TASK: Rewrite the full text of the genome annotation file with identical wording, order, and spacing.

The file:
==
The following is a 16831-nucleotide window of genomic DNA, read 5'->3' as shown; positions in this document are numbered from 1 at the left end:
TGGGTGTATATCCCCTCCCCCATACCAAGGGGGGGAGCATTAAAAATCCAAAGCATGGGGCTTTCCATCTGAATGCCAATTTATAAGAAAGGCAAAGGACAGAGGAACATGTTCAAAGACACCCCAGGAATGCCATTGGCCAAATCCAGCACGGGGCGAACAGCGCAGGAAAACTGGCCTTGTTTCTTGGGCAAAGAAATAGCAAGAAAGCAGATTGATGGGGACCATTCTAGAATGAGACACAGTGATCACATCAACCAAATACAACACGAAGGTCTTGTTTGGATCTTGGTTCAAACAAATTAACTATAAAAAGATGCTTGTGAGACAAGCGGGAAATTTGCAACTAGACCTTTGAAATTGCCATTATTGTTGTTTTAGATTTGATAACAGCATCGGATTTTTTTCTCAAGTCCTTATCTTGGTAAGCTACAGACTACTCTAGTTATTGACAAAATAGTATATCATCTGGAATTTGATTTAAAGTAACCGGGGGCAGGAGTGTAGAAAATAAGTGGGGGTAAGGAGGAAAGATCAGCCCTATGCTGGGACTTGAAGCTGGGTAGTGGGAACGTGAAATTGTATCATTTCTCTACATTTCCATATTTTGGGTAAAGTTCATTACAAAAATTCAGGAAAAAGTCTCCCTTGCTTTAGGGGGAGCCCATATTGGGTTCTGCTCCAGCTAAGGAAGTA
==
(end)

The following is a 16831-nucleotide window of genomic DNA, read 5'->3' as shown; positions in this document are numbered from 1 at the left end:
TGGGTGTATATCCCCTCCCCCATACCAAGGGGGGGAGCATTAAAAATCCAAAGCATGGGGCTTTCCATCTGAATGCCAATTTATAAGAAAGGCAAAGGACAGAGGAACATGTTCAAAGACACCCCAGGAATGCCATTGGCCAAATCCAGCACGGGGCGAACAGCGCAGGAAAACTGGCCTTGTTTCTTGGGCAAAGAAATAGCAAGAAAGCAGATTGATGGGGACCATTCTAGAATGAGACACAGTGATCACATCAACCAAATACAACACGAAGGTCTTGTTTGGATCTTGGTTCAAACAAATTAACTATAAAAAGATGCTTGTGAGACAAGCGGGAAATTTGCAACTAGACCTTTGAAATTGCCATTATTGTTGTTTTAGATTTGATAACAGCATCGGATTTTTTTCTCAAGTCCTTATCTTGGTAAGCTACAGACTACTCTAGTTATTGACAAAATAGTATATCATCTGGAATTTGATTTAAAGTAACCGGGGGCAGGAGTGTAGAAAATAAGTGGGGGTAAGGAGGAAAGATCAGCCCTATGCTGGGACTTGAAGCTGGGTAGTGGGAACGTGAAATTGTATCATTTCTCTACATTTCCATATTTTGGGTAAAGTTCATTACAAAAATTCAGGAAAAAGTCTCCCTTGCTTTAGGGGGAGCCCATATTGGGTTCTGCTCCAGCTAAGGAAGTA